Katie Workman's Fork-In-The-Road Butterscotch Pudding
What's a fork-in-the-road dish? This is the idea that you can separate out some of whatever you are making and make a simpler version for picky eaters, then continue on your merry way and gussy up the rest of the dish with gutsier ingredients, herbs, seasonings, etc. to give it more oomph for the grownups and adventurous eaters.
There are certain foods and certain flavors that we all seem to forget about for a while. Pudding is one of those foods, and butterscotch is one of those flavors. But a friend requested this dessert somewhat recently, and once we ate it we all experienced that "where have you been all this time?" feeling. It's like seeing an old friend who you loved but inadvertently lost touch with, and wondering why you ever let so much time go by between visits. This is a lot of significance to put upon such a homely dessert, but I think it's warranted.
The Fork-In-The-Road part here is the booze. ButterSCOTCH, right? And maybe the nuts. A splash of the hooch really turns this nursery food into something grown up, with additional warmth at the back of your throat. You may choose to skip the whipped cream, but I wouldn't advise that. If you want to dress this up, use a vegetable peeler and shave a bit of dark chocolate on top.
Fork-In-The-Road Butterscotch PuddingServes 6
For the pudding
6 tablespoons unsalted butter
1 1/4 cups firmly packed dark brown sugar
3 cups whole milk
1/4 cup cornstarch
3/4 teaspoon kosher salt
3 large egg yolks, lightly beaten
1/2 teaspoons vanilla extract
1/4 to 1/2 cup chopped pecans (optional)
1 tablespoon Scotch or other whiskey (optional)
For the whipped cream
1 1/2 cups cold heavy cream
2 tablespoons confectioners' or superfine sugar
1/2 teaspoon vanilla extract
1. Melt the butter in a large saucepan over medium heat. Whisk in the brown sugar until melted. Whisk in 2 1/2 cups of the milk, raise the heat to medium-high, and whisk frequently until little bubbles appear around the edges of the liquid in the pan.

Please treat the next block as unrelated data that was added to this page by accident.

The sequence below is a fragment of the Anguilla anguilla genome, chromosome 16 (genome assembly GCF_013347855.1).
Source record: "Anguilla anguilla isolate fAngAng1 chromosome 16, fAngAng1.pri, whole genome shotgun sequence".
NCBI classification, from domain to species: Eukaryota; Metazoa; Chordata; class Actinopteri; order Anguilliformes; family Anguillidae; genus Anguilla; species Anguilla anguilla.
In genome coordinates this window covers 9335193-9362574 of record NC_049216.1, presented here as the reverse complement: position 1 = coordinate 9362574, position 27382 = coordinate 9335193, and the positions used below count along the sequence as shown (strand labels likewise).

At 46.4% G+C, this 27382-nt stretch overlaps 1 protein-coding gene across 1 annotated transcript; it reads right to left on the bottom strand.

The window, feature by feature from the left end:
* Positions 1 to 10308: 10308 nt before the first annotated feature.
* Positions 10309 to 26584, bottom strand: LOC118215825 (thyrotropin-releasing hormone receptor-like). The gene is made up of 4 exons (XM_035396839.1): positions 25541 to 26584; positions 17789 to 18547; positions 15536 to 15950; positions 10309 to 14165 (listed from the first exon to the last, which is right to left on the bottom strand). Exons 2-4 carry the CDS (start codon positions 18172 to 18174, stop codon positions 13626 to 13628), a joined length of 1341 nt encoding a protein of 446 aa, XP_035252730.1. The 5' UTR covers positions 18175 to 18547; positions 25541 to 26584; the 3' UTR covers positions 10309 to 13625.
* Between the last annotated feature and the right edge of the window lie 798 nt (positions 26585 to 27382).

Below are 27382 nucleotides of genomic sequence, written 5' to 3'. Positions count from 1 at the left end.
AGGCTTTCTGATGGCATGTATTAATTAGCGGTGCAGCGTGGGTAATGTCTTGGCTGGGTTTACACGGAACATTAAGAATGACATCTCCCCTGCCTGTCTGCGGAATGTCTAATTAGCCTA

2. In a small bowl, whisk together the cornstarch and salt with the remaining 1/2 cup of the milk until smooth. Whisk in the egg yolks.
3. Very slowly, whisking all the while, pour about 1/2 cup of the hot liquid into the egg mixture. When combined, slowly pour the warmed egg mixture back into the pot with the rest of the liquid, whisking continuously until combined. Continue to whisk until the mixture thickens, about 3 minutes. Stir in the vanilla. Stir in the 1/2 cup nuts if you want them to all have nuts, or save them for only some of the portions.
At this point, ladle out as many portions as you want to be non-alcoholic, pouring them into little ramekins or small bowls. Then stir the whiskey, and the nuts if desired, into the remaining pudding in the pot. The tablespoon of whiskey and 1/4 cup of chopped pecans assumes that 3 of the 6 portions will be non-alcoholic and nut-free, but adjust the amount of whiskey up or down by about a teaspoon per portion for every cup you want to be whiskey-flavored, and the nuts as you see fit.
4. Chill before serving (or if you like your pudding a bit runny and a little warm, let it sit out at room temperature for an hour to firm up).
5. To make the whipped cream, pour the cream into a large chilled bowl, preferably metal (either the bowl of a standing mixer, or a mixing bowl with a hand mixer). Beat at high speed until it starts to thicken, then add the vanilla and confectioners' or superfine sugar, and continue to beat until soft peaks form. Dollop on the pudding before serving.
Katie Workman is the author of the upcoming The Mom 100 Cookbook (May 2012), and the founding editor in chief of Cookstr.com.
More Fork-In-The-Road Recipes
Butternut Squash Soup
Marinated Chicken Kebabs
Burgers With a Kick
Farmers' Market Frittata